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May 22, 1981 - Image 20

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Michigan Daily, 1981-05-22

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Page 2-Friday, May 22, 1981-The Michigan Daily
Reagan tells Schmidt
U.S., Soviets will
have 'meanigful talks
WASHINGTON (AP) - President The two leaders spoke after Schmidt
Reagan assured visiting West German was welcomed with a 21-gun salute and
Chancellor Helmut Schmidt today that a marching fife and drum corps. A
the United States intends to engage in large crowd, with many German and
"meaningful" talks with the Soviet American flags on display, witnessed
Union later this year on limiting the ceremony on the White House south
nuclear arms deployment in Europe. lawn on a flawless spring morning.
Reagan made the promise at an REAGAN REAFFIRMED the U.S.
elaborate White House welcoming commitment to support a 1979 NATO
ceremony as Schmidt opened a two-day decision to deploy 572 cruise and Per-
official visit here. shing II missiles in Western Europe
THE PRESIDENT used the occasion starting in 1983.
of the ceremony to note that this is the In that same decision, the NATO
20th anniversary of the Berlin Wall. countries also called for negotiations
"On one side of the wall, people live in with the Soviets aimed at reducing
dignity and democracy; on the other nuclear weapons deployments in
side, in domination and defeat," Europe.
Reagan said. Reagan assured Schmidt the United
Schmidt, in turn, expressed concern States is committed to the negotiations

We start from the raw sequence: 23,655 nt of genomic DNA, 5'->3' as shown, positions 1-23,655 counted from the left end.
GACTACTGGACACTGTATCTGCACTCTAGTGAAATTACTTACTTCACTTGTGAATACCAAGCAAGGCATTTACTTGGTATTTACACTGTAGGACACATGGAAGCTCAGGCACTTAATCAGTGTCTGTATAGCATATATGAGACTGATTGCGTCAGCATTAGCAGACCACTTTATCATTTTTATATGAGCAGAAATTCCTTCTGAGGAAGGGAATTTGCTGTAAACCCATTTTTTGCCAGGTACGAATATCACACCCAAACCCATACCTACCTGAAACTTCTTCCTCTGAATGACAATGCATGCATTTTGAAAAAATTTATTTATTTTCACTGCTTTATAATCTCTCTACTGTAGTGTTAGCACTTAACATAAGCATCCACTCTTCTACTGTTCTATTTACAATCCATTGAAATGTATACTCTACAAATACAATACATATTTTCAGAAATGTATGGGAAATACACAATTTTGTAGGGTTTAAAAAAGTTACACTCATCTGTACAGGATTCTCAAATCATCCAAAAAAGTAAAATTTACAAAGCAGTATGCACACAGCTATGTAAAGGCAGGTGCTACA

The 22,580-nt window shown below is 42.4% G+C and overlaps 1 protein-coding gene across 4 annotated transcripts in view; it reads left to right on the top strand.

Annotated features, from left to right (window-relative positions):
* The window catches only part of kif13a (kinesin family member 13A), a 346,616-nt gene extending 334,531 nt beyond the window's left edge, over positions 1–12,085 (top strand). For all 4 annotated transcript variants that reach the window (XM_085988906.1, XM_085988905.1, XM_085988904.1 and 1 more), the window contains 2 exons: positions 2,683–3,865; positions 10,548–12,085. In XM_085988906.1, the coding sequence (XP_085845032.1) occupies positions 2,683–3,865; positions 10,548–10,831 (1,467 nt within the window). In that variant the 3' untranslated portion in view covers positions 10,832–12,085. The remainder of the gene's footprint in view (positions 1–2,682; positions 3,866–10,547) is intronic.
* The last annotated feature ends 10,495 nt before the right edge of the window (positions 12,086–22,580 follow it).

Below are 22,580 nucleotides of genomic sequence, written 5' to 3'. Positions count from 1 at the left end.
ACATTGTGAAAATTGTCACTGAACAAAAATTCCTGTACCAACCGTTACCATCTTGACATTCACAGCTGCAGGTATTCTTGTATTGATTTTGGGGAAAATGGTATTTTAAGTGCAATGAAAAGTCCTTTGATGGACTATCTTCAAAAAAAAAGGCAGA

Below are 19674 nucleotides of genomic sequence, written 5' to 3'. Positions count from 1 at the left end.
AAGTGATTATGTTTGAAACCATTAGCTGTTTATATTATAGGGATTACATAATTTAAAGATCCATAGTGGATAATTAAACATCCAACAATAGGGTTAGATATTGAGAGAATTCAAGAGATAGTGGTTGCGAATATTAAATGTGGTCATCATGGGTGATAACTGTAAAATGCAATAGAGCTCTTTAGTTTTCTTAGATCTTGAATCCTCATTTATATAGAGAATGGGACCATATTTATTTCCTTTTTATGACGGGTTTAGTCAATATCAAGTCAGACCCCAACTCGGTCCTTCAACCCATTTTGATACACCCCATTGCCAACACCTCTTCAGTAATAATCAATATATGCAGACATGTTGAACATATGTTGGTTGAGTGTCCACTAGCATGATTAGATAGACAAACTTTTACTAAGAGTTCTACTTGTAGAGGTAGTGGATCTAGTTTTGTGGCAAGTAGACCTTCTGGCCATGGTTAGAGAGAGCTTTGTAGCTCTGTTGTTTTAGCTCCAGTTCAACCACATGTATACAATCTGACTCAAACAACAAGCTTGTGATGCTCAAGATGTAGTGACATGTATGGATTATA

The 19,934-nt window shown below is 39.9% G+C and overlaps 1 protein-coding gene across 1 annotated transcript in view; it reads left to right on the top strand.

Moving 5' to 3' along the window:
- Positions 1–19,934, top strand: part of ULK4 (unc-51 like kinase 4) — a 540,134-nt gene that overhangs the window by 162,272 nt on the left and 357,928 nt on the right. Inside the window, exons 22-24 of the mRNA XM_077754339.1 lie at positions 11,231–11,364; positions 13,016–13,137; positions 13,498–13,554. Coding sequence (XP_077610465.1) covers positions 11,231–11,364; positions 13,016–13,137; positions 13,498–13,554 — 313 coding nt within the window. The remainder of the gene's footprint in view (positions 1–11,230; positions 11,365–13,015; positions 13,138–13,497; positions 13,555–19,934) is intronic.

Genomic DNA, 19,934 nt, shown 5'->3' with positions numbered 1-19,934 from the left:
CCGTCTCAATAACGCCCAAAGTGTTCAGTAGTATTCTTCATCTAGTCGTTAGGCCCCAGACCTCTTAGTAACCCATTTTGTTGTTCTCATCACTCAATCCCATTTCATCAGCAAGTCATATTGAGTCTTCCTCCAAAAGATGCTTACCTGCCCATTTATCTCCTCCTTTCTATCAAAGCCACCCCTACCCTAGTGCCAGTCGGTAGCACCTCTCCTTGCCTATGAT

about the "serious international but gave no hint that he would be
situation," referring in particular to the willing to advance the timetable for
continuing Soviet arms buildup and opening them. The administration has
Moscow's occupation of Afghanistan. promised talks with Moscow before the
TO FACE these challenges, he said, end of the year but has refused to set a
the allied countries must pursue a more precise time frame.
policy of "determination, joint action, Schmidt, under heavy pressure from
consistency, predictability and the left wing of his Social Democratic
reliability." Party, was expected to seek an
Schmidt also expressed satisfaction American promise to start the
that Reagan has recovered well "from negotiations by early fall although it
the treacherous attempt on your life on was not clear how hard he intended to
March 3." press Reagan on this point.
Mercenaries fail to

I

Today
Deathly taxes
T HOUGH IT'S SAID nothing is certain but death and taxes, car wash
worker Gary Hanson is certain of one other thing: He's not going to ask
the IRS to figure his taxes next year. This year they charged him about 60
times more than his yearly wages. Hanson had been waiting for the $318 tax
refund the Internal Revenue Service said he was due on the less than $3,000
he earned last year. Then he got a bill for $189,424 in taxes. Hanson went to
the local IRS office, which had figured his taxes and the refund, to try to
strighten it all out on Wednesday. The clerk in the Problem Resolution
Program office told him is was an error on the part of the person who put his
tax return into the computer, and he was indeed due his refund. Hanson said
he had no hard feelings, adding, "Anyone can make mistakes, but I'll get
someone else to do my taxes next year. a r
What are friends for?
FORT WAYNE, Ind. - Donald Reader of Fort Wayne thinks a pair of
season tickets for Notre Dame football is worth about $100,000. And he's sued
a longtime friend for the tickets he's been using for 14 years. In lieu of the